FANCY FREE The youthful adventure of Jerome Robbins and Leonard Bernstein still resonates in this
It's almost enough to make you nostalgic for World War II. Jerome Robbins's 1944 Fancy Free, in which three sailors enjoy a hot summer night ashore, is a ballet about young men feeling their oats, enlivened by camaraderie. Then-25-year-olds Robbins and Leonard Bernstein were doing the same thing in creating this work, and their delight in their shared adventure still resonates in the choreography.
>> PHOTOS: Boston Ballet's Fancy Free <<
I was once fortunate enough to hear New York City Ballet star Damian Woetzel talk through the narrative choices behind each gesture in Fancy Free's opening variation. Staged by NYCB dancer Jean-Pierre Frohlich for Boston Ballet (in a production at the Opera House through May 20) most of the subtleties were in place. Strolling through the city streets in neck-craning unison, clicking their heels, the trio are like proto-Jets to whom Robbins has taught the hornpipe. As the sailors stick chewing gum into their mouths, Fancy Free may be the only ballet in history that makes high art out of littering.
Each sailor exposes his particular nature. In last Friday's cast, Isaac Akiba was an adorable showoff, leaping from the diner counter in side splits; Paul Craig was the moonstruck lover, and a technically reliable partner; and Robert Kretz wrapped himself in a suggestive rhumba. As the passer-by with the purse, Erica Cornejo overdid Robbins's flouncy sass, but balanced Ashley Ellis's newspaper-reading siren nicely as the women made an unexpected alliance, wise to male hyperbole. Bernstein's score is a rumpus of big-band jazz and boogie-woogie cozying up to those spacious Aaron Copland chords Bernstein never really abandoned. Conductor Jonathan McPhee rinsed it bright.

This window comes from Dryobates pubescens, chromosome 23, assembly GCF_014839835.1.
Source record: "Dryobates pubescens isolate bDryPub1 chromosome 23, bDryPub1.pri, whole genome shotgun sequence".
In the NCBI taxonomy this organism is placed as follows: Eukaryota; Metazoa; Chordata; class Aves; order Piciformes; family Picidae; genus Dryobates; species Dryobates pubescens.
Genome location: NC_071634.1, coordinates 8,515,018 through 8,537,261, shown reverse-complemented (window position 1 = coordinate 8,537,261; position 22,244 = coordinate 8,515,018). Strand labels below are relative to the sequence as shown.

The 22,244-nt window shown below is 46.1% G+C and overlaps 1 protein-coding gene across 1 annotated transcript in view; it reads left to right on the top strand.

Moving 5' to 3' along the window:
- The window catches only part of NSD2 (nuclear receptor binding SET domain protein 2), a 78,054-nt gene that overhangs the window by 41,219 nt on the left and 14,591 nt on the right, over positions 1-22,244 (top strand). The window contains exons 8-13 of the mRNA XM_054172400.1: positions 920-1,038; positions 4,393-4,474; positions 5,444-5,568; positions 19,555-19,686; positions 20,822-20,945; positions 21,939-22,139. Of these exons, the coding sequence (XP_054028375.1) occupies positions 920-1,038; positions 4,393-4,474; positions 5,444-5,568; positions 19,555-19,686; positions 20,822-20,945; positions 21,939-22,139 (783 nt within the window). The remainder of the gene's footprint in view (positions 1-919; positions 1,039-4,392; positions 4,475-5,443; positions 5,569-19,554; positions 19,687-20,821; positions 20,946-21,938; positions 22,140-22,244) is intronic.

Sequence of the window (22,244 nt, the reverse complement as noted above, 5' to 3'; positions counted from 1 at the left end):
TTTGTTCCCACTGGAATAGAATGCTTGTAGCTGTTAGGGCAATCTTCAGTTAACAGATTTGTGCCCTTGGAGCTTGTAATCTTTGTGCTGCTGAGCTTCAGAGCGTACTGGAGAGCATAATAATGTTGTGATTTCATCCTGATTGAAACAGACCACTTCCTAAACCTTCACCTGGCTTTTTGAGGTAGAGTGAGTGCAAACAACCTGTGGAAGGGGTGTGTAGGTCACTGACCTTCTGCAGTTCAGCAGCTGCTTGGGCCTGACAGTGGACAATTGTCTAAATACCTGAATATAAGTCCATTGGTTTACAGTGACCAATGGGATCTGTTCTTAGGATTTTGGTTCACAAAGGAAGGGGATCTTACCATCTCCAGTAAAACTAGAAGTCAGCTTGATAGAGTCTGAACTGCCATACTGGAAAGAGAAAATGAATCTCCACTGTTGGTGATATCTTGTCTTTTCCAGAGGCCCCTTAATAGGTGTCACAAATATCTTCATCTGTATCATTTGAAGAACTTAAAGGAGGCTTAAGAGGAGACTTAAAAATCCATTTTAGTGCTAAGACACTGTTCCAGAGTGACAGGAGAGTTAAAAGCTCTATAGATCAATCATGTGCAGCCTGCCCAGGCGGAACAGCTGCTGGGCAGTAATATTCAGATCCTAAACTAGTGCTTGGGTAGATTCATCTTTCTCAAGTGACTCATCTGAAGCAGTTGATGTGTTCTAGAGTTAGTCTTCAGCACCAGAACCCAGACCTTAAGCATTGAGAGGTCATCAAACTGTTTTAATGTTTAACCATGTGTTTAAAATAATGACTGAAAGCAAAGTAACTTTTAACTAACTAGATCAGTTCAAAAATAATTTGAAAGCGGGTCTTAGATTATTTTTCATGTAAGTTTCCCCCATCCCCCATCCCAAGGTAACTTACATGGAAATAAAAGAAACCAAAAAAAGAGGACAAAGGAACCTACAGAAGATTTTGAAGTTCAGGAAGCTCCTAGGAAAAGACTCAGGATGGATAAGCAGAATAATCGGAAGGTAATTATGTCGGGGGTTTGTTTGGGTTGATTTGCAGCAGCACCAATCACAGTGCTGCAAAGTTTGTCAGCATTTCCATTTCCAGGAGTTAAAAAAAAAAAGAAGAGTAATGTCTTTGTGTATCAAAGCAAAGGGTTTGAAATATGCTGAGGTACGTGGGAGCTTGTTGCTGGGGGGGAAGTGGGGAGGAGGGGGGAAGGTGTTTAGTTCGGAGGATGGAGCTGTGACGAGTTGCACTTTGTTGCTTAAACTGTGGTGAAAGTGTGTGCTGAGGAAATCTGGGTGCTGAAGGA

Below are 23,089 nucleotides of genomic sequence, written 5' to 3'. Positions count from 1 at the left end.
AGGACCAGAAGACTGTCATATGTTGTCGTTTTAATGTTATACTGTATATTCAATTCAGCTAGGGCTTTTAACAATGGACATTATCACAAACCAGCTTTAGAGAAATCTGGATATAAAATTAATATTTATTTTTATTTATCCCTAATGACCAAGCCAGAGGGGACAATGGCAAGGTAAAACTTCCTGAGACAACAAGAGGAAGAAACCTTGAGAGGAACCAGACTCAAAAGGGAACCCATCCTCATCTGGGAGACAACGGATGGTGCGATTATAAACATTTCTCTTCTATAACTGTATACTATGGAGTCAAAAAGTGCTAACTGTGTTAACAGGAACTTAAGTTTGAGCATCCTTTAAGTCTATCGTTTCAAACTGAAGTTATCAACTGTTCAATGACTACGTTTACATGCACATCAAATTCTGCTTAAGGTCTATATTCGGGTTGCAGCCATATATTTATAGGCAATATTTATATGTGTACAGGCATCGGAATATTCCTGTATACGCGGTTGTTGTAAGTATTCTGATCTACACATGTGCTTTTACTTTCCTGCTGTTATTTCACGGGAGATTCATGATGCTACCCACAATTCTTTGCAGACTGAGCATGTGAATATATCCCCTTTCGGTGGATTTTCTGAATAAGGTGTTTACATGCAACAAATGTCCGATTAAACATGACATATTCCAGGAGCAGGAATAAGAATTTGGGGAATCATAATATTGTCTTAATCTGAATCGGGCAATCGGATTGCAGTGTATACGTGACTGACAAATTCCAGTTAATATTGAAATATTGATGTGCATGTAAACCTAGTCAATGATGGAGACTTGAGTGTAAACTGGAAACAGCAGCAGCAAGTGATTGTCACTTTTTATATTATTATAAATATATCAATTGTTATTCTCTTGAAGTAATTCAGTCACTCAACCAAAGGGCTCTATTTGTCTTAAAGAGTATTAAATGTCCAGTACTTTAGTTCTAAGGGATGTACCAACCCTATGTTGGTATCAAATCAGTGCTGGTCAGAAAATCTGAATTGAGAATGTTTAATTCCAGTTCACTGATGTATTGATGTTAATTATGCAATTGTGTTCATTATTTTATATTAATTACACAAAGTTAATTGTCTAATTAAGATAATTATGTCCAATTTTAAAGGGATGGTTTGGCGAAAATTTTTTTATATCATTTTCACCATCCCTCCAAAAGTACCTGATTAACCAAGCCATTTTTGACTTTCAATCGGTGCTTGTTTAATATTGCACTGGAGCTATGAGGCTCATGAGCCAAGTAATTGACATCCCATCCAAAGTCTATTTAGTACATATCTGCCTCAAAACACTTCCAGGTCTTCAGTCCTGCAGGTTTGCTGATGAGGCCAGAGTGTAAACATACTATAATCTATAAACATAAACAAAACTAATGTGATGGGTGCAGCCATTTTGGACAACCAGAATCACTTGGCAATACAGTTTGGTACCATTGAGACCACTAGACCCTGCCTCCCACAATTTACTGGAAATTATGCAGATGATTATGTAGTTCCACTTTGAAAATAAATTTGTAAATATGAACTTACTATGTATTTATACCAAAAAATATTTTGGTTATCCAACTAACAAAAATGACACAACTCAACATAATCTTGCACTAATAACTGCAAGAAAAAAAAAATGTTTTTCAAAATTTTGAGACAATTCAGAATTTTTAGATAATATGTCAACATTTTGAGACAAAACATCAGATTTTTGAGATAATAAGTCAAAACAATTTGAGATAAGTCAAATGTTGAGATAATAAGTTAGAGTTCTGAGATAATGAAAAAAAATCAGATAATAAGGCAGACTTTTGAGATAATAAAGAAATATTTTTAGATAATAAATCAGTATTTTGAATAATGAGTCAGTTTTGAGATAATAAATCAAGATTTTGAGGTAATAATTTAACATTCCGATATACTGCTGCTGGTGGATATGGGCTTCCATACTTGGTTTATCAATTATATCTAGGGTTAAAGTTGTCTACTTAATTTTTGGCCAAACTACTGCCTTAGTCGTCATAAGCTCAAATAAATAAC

Peter Martins's 1988 Barber Violin Concerto, getting its Boston Ballet premiere, originally paired two New York City Ballet stars, Adam Lüders and Merrill Ashley (in pointe shoes), with two modern dancers, David Parsons and Kate Johnson (dancing barefoot). Johnson and Parsons were Paul Taylor alumni. Ergo, Martins grafted ersatz Taylor signatures to a Balanchine vocabulary. The result is a sour parable of the buttoned and the unbuttoned.
In a kind of sexual vampirism, the ballet woman (immaculate Kathleen Breen Combes) spasms her arms into the broken line of the prowling modern-dance guy (Sabi Varga) and literally lets down her hair. The modern-dance woman (a feisty Misa Kuranaga) skitters around like a nagging mosquito and uses poet-shirted Artjom Maksakov as a jungle gym. Violinist Lydia Hong's muscular playing stoked the edginess under Barber's lush melodies.
In a refreshed production of Harald Lander's Études, this ode to academic technique has its origins in the daily syllabus of the Royal Danish Ballet's Bournonville class. From the spotlit legs in brisk barre exercises to the rondes de jambes done in canon, the ballerinas' legs looked like elegant trim stitched beneath the shelves of their black or white tutus. Silhouetted against a blue backdrop like Victorian cut-paper valentines, they seem to be every little ballerina's dream.
Friday's performance, however, suffered some glitches. Lorna Feijoo, though lovely in the sections that quoted La Sylphide, was off her game. Pavel Gurevich lacked control in a work that is singularly unforgiving of sloppiness. But as Feijoo's matched consorts, Jeffrey Cirio was the confidently spinning center of a troupe of six fouette-ing ballerinas and Isaac Akiba sailed like Sleeping Beauty's Bluebird. Études has its corny aspects, but it goes beyond pastiche to be a dance about ballet's aspirations.